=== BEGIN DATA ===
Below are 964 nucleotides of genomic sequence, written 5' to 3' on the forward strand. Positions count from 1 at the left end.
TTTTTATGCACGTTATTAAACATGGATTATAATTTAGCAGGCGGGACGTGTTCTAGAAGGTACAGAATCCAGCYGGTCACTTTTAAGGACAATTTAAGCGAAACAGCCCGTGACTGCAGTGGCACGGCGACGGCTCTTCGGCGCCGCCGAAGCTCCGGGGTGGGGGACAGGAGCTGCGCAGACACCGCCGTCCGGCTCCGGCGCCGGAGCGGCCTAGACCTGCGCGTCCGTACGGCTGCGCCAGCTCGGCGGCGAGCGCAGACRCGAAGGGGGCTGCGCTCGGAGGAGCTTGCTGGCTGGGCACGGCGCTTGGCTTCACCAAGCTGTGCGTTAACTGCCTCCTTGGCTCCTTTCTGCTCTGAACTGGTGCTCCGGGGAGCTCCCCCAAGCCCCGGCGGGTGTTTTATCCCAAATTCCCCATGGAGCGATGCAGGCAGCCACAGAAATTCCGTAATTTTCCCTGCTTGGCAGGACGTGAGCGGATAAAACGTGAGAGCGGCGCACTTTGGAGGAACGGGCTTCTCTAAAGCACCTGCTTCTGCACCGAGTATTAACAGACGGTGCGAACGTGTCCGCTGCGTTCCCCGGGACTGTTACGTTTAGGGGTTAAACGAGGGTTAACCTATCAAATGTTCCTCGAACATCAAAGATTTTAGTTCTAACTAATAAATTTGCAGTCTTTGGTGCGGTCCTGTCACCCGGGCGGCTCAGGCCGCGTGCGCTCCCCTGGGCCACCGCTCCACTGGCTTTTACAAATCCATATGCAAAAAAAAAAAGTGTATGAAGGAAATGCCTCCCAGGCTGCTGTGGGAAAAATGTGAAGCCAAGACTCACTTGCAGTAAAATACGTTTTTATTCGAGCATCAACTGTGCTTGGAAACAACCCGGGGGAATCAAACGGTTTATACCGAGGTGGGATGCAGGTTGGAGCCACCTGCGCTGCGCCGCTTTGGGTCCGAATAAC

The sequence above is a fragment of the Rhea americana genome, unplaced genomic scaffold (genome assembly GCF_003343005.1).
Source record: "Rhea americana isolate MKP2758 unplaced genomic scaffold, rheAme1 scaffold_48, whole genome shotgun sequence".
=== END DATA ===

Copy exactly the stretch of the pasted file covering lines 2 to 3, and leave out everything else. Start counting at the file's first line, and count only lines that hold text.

TTTTTATGCACGTTATTAAACATGGATTATAATTTAGCAGGCGGGACGTGTTCTAGAAGGTACAGAATCCAGCYGGTCACTTTTAAGGACAATTTAAGCGAAACAGCCCGTGACTGCAGTGGCACGGCGACGGCTCTTCGGCGCCGCCGAAGCTCCGGGGTGGGGGACAGGAGCTGCGCAGACACCGCCGTCCGGCTCCGGCGCCGGAGCGGCCTAGACCTGCGCGTCCGTACGGCTGCGCCAGCTCGGCGGCGAGCGCAGACRCGAAGGGGGCTGCGCTCGGAGGAGCTTGCTGGCTGGGCACGGCGCTTGGCTTCACCAAGCTGTGCGTTAACTGCCTCCTTGGCTCCTTTCTGCTCTGAACTGGTGCTCCGGGGAGCTCCCCCAAGCCCCGGCGGGTGTTTTATCCCAAATTCCCCATGGAGCGATGCAGGCAGCCACAGAAATTCCGTAATTTTCCCTGCTTGGCAGGACGTGAGCGGATAAAACGTGAGAGCGGCGCACTTTGGAGGAACGGGCTTCTCTAAAGCACCTGCTTCTGCACCGAGTATTAACAGACGGTGCGAACGTGTCCGCTGCGTTCCCCGGGACTGTTACGTTTAGGGGTTAAACGAGGGTTAACCTATCAAATGTTCCTCGAACATCAAAGATTTTAGTTCTAACTAATAAATTTGCAGTCTTTGGTGCGGTCCTGTCACCCGGGCGGCTCAGGCCGCGTGCGCTCCCCTGGGCCACCGCTCCACTGGCTTTTACAAATCCATATGCAAAAAAAAAAAGTGTATGAAGGAAATGCCTCCCAGGCTGCTGTGGGAAAAATGTGAAGCCAAGACTCACTTGCAGTAAAATACGTTTTTATTCGAGCATCAACTGTGCTTGGAAACAACCCGGGGGAATCAAACGGTTTATACCGAGGTGGGATGCAGGTTGGAGCCACCTGCGCTGCGCCGCTTTGGGTCCGAATAAC

The sequence above is a fragment of the Rhea americana genome, unplaced genomic scaffold (genome assembly GCF_003343005.1).